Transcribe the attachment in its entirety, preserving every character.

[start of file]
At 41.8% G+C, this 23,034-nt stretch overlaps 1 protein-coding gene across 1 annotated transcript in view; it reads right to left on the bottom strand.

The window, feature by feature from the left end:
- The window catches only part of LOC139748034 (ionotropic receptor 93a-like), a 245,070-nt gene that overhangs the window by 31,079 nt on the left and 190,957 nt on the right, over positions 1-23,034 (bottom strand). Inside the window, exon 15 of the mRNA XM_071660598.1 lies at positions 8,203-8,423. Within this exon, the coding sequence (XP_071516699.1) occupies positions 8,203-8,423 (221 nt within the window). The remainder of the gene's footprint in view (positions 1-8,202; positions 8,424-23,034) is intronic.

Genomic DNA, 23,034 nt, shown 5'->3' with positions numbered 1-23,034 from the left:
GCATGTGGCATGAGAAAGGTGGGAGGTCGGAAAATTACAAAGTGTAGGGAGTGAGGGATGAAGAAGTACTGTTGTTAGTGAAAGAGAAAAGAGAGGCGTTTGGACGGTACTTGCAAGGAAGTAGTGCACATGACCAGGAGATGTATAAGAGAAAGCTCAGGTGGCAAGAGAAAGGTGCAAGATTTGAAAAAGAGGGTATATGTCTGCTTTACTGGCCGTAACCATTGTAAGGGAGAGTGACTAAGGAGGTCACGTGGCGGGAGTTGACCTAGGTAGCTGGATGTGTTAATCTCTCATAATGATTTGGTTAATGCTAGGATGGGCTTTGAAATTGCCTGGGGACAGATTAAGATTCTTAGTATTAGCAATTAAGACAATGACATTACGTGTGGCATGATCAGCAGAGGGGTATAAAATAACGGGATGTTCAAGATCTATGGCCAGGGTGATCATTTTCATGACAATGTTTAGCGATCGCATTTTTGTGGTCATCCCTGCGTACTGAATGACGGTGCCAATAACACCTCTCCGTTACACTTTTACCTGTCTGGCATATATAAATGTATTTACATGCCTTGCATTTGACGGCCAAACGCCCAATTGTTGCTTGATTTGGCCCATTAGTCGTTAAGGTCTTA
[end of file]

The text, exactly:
At 41.8% G+C, this 23,034-nt stretch overlaps 1 protein-coding gene across 1 annotated transcript in view; it reads right to left on the bottom strand.

The window, feature by feature from the left end:
- The window catches only part of LOC139748034 (ionotropic receptor 93a-like), a 245,070-nt gene that overhangs the window by 31,079 nt on the left and 190,957 nt on the right, over positions 1-23,034 (bottom strand). Inside the window, exon 15 of the mRNA XM_071660598.1 lies at positions 8,203-8,423. Within this exon, the coding sequence (XP_071516699.1) occupies positions 8,203-8,423 (221 nt within the window). The remainder of the gene's footprint in view (positions 1-8,202; positions 8,424-23,034) is intronic.

Genomic DNA, 23,034 nt, shown 5'->3' with positions numbered 1-23,034 from the left:
GCATGTGGCATGAGAAAGGTGGGAGGTCGGAAAATTACAAAGTGTAGGGAGTGAGGGATGAAGAAGTACTGTTGTTAGTGAAAGAGAAAAGAGAGGCGTTTGGACGGTACTTGCAAGGAAGTAGTGCACATGACCAGGAGATGTATAAGAGAAAGCTCAGGTGGCAAGAGAAAGGTGCAAGATTTGAAAAAGAGGGTATATGTCTGCTTTACTGGCCGTAACCATTGTAAGGGAGAGTGACTAAGGAGGTCACGTGGCGGGAGTTGACCTAGGTAGCTGGATGTGTTAATCTCTCATAATGATTTGGTTAATGCTAGGATGGGCTTTGAAATTGCCTGGGGACAGATTAAGATTCTTAGTATTAGCAATTAAGACAATGACATTACGTGTGGCATGATCAGCAGAGGGGTATAAAATAACGGGATGTTCAAGATCTATGGCCAGGGTGATCATTTTCATGACAATGTTTAGCGATCGCATTTTTGTGGTCATCCCTGCGTACTGAATGACGGTGCCAATAACACCTCTCCGTTACACTTTTACCTGTCTGGCATATATAAATGTATTTACATGCCTTGCATTTGACGGCCAAACGCCCAATTGTTGCTTGATTTGGCCCATTAGTCGTTAAGGTCTTA